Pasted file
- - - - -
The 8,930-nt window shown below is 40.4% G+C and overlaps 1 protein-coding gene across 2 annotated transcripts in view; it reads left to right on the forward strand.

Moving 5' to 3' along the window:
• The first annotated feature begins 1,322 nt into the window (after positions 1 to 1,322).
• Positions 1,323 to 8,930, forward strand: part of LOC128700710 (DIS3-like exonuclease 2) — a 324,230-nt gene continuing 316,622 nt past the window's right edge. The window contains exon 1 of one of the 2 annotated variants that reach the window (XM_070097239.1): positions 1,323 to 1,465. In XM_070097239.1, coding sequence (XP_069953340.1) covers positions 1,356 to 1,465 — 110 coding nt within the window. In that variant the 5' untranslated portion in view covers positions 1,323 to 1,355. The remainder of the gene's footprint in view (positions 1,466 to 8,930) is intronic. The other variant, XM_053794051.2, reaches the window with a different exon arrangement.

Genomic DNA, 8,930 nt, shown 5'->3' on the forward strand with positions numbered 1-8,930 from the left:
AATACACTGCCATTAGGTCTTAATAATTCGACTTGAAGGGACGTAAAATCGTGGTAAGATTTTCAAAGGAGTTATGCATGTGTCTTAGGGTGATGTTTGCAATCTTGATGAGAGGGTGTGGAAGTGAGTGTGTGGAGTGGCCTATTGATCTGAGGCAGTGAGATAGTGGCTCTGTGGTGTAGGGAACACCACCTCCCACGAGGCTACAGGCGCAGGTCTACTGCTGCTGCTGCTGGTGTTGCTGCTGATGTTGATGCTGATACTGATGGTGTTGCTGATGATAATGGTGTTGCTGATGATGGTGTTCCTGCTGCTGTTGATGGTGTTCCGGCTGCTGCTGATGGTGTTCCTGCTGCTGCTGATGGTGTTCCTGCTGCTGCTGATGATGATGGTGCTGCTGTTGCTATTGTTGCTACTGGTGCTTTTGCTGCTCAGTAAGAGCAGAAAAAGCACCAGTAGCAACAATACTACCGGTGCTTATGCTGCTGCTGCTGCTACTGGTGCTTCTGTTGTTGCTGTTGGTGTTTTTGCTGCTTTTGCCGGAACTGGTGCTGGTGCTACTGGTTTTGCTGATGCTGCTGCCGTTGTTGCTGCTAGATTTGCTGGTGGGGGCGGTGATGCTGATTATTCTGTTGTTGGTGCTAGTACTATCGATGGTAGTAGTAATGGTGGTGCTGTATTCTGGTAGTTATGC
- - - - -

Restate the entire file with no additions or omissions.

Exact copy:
The 8,930-nt window shown below is 40.4% G+C and overlaps 1 protein-coding gene across 2 annotated transcripts in view; it reads left to right on the forward strand.

Moving 5' to 3' along the window:
• The first annotated feature begins 1,322 nt into the window (after positions 1 to 1,322).
• Positions 1,323 to 8,930, forward strand: part of LOC128700710 (DIS3-like exonuclease 2) — a 324,230-nt gene continuing 316,622 nt past the window's right edge. The window contains exon 1 of one of the 2 annotated variants that reach the window (XM_070097239.1): positions 1,323 to 1,465. In XM_070097239.1, coding sequence (XP_069953340.1) covers positions 1,356 to 1,465 — 110 coding nt within the window. In that variant the 5' untranslated portion in view covers positions 1,323 to 1,355. The remainder of the gene's footprint in view (positions 1,466 to 8,930) is intronic. The other variant, XM_053794051.2, reaches the window with a different exon arrangement.

Genomic DNA, 8,930 nt, shown 5'->3' on the forward strand with positions numbered 1-8,930 from the left:
AATACACTGCCATTAGGTCTTAATAATTCGACTTGAAGGGACGTAAAATCGTGGTAAGATTTTCAAAGGAGTTATGCATGTGTCTTAGGGTGATGTTTGCAATCTTGATGAGAGGGTGTGGAAGTGAGTGTGTGGAGTGGCCTATTGATCTGAGGCAGTGAGATAGTGGCTCTGTGGTGTAGGGAACACCACCTCCCACGAGGCTACAGGCGCAGGTCTACTGCTGCTGCTGCTGGTGTTGCTGCTGATGTTGATGCTGATACTGATGGTGTTGCTGATGATAATGGTGTTGCTGATGATGGTGTTCCTGCTGCTGTTGATGGTGTTCCGGCTGCTGCTGATGGTGTTCCTGCTGCTGCTGATGGTGTTCCTGCTGCTGCTGATGATGATGGTGCTGCTGTTGCTATTGTTGCTACTGGTGCTTTTGCTGCTCAGTAAGAGCAGAAAAAGCACCAGTAGCAACAATACTACCGGTGCTTATGCTGCTGCTGCTGCTACTGGTGCTTCTGTTGTTGCTGTTGGTGTTTTTGCTGCTTTTGCCGGAACTGGTGCTGGTGCTACTGGTTTTGCTGATGCTGCTGCCGTTGTTGCTGCTAGATTTGCTGGTGGGGGCGGTGATGCTGATTATTCTGTTGTTGGTGCTAGTACTATCGATGGTAGTAGTAATGGTGGTGCTGTATTCTGGTAGTTATGC